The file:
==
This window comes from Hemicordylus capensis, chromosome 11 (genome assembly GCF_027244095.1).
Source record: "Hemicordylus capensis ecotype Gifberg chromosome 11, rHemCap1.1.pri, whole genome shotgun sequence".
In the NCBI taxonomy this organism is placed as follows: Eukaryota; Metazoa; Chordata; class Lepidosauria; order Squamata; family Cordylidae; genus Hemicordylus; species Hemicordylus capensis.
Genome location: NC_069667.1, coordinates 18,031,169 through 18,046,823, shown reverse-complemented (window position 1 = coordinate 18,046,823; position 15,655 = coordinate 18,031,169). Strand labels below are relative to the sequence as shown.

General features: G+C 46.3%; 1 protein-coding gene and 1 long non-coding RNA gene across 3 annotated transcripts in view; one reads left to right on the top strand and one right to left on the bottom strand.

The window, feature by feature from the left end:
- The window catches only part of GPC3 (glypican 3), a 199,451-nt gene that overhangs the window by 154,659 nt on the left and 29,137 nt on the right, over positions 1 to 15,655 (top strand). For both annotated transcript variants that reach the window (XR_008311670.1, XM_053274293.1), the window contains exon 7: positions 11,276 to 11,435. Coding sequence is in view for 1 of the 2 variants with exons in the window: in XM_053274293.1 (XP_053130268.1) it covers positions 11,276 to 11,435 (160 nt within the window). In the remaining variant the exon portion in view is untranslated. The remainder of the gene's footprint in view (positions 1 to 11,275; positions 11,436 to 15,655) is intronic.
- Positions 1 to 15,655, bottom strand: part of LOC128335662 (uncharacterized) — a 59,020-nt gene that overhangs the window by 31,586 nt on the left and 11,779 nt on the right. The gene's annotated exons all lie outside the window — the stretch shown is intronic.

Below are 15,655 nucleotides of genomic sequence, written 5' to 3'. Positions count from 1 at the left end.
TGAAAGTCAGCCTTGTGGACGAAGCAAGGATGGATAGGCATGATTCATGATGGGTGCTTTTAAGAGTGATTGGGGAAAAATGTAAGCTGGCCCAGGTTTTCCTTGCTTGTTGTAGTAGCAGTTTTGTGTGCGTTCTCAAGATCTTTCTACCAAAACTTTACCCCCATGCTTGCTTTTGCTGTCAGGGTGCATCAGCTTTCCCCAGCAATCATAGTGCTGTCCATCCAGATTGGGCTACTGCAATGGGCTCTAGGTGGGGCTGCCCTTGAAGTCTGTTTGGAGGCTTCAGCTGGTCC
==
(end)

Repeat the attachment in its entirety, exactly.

This window comes from Hemicordylus capensis, chromosome 11 (genome assembly GCF_027244095.1).
Source record: "Hemicordylus capensis ecotype Gifberg chromosome 11, rHemCap1.1.pri, whole genome shotgun sequence".
In the NCBI taxonomy this organism is placed as follows: Eukaryota; Metazoa; Chordata; class Lepidosauria; order Squamata; family Cordylidae; genus Hemicordylus; species Hemicordylus capensis.
Genome location: NC_069667.1, coordinates 18,031,169 through 18,046,823, shown reverse-complemented (window position 1 = coordinate 18,046,823; position 15,655 = coordinate 18,031,169). Strand labels below are relative to the sequence as shown.

General features: G+C 46.3%; 1 protein-coding gene and 1 long non-coding RNA gene across 3 annotated transcripts in view; one reads left to right on the top strand and one right to left on the bottom strand.

The window, feature by feature from the left end:
- The window catches only part of GPC3 (glypican 3), a 199,451-nt gene that overhangs the window by 154,659 nt on the left and 29,137 nt on the right, over positions 1 to 15,655 (top strand). For both annotated transcript variants that reach the window (XR_008311670.1, XM_053274293.1), the window contains exon 7: positions 11,276 to 11,435. Coding sequence is in view for 1 of the 2 variants with exons in the window: in XM_053274293.1 (XP_053130268.1) it covers positions 11,276 to 11,435 (160 nt within the window). In the remaining variant the exon portion in view is untranslated. The remainder of the gene's footprint in view (positions 1 to 11,275; positions 11,436 to 15,655) is intronic.
- Positions 1 to 15,655, bottom strand: part of LOC128335662 (uncharacterized) — a 59,020-nt gene that overhangs the window by 31,586 nt on the left and 11,779 nt on the right. The gene's annotated exons all lie outside the window — the stretch shown is intronic.

Below are 15,655 nucleotides of genomic sequence, written 5' to 3'. Positions count from 1 at the left end.
TGAAAGTCAGCCTTGTGGACGAAGCAAGGATGGATAGGCATGATTCATGATGGGTGCTTTTAAGAGTGATTGGGGAAAAATGTAAGCTGGCCCAGGTTTTCCTTGCTTGTTGTAGTAGCAGTTTTGTGTGCGTTCTCAAGATCTTTCTACCAAAACTTTACCCCCATGCTTGCTTTTGCTGTCAGGGTGCATCAGCTTTCCCCAGCAATCATAGTGCTGTCCATCCAGATTGGGCTACTGCAATGGGCTCTAGGTGGGGCTGCCCTTGAAGTCTGTTTGGAGGCTTCAGCTGGTCC